We’re talking about living at least two hours travel time away. You can’t just pop by. You constantly feel like you can’t just resolve things quickly. Also, what came up in our study was that the traveling to see the care recipient is causing physical and emotional strain and also it costs a lot of money. It takes time. If you have to plan for, let’s say a monthly trip, that’s going to be a big disruption, not just to your work but also to obligations you may have to other family members.

Q: Do long-distance caregivers have higher or lower levels of burden, depression, and anxiety than do caregivers who live near their loved ones?

A: What we do know—and this is not something necessarily that our researchers found, but that other researchers found—is that long-distance caregivers are at least as stressed and burdened by caregiving tasks as the geographically close caregivers. You would think that because they’re not close by, they don’t experience a lot of the stresses, right? But they experience significant levels of caregiver burden, and that is particularly true if the care recipient lives in the community and if the older person has dementia.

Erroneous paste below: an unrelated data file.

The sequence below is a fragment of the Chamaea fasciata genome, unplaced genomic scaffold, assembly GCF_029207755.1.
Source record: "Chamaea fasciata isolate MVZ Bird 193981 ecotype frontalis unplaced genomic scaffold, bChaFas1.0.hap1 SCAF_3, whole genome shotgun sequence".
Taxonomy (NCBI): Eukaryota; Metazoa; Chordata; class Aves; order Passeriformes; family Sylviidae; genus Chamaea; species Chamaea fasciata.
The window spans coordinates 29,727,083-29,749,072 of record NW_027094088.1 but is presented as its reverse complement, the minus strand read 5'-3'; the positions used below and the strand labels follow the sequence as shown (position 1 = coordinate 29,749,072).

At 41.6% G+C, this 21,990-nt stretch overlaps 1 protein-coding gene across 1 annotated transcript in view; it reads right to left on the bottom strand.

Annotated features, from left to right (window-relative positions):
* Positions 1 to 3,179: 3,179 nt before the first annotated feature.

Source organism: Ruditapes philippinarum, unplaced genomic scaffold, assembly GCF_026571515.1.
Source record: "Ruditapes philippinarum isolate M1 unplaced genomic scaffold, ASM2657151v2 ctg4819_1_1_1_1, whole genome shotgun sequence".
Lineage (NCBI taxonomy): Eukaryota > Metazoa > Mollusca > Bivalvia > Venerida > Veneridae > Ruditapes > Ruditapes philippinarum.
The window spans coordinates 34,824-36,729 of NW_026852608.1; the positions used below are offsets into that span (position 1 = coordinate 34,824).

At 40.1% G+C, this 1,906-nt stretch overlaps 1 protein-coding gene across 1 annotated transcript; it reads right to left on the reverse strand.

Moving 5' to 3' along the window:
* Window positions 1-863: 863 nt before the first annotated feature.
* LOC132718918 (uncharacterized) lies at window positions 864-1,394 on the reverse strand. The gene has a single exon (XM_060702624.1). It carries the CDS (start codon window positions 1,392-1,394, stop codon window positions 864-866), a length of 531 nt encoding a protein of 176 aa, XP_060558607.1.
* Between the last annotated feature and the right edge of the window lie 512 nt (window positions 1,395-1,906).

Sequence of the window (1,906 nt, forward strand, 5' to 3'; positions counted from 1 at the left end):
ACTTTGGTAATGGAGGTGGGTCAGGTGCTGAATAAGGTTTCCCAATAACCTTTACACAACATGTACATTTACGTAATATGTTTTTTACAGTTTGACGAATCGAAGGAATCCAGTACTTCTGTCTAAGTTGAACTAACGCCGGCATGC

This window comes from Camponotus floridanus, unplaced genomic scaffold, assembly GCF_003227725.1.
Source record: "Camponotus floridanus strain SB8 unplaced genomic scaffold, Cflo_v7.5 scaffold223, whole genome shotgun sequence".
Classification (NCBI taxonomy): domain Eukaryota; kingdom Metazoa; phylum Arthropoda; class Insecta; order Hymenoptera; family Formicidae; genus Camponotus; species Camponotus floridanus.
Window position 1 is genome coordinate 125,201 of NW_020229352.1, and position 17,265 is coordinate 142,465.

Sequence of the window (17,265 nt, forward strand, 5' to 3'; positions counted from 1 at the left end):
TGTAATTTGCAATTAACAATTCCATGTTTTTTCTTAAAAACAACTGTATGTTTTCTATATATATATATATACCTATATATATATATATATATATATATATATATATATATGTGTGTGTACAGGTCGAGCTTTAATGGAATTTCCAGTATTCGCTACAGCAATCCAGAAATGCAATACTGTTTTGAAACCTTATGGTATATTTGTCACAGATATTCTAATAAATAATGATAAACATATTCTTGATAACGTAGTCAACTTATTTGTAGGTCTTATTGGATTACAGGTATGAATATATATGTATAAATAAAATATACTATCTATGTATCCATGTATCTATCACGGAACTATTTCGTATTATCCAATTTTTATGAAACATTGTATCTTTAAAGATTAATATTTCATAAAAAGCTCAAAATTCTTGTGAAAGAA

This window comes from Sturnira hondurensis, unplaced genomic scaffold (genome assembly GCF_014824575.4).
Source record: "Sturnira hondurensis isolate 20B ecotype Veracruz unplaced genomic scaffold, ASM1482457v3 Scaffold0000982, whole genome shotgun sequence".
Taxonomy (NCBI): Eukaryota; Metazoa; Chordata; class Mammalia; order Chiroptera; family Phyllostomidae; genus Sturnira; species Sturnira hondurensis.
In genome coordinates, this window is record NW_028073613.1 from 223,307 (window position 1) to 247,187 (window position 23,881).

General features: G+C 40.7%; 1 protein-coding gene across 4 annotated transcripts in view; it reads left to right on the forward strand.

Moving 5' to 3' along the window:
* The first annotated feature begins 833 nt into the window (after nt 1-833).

Q: Why is that?

A: The long-distance caregiver makes a lot of the arrangements from afar, and that needs to be done in terms of making sure that the care recipient is okay, and they need to make the time to visit them. When they visit, it can be pretty intense because they may stay for a couple of days or a week. Plus, with every caregiver, locally or far away, it’s something that is always on your mind. Is that loved one okay? And, especially if somebody has dementia, it’s always, is that person safe? If you are far away, it can also mean you feel guilty. But what we also found was that sometimes just moving closer can’t happen because the care arrangement is dependent on where the care recipient lives. If the care recipient is in a nursing home, they have everything arranged there, so it may sometimes be difficult to move, plus you’re taking them out of their trusted environment.

Q: What formal services did the caregivers in your study have difficulties arranging and why?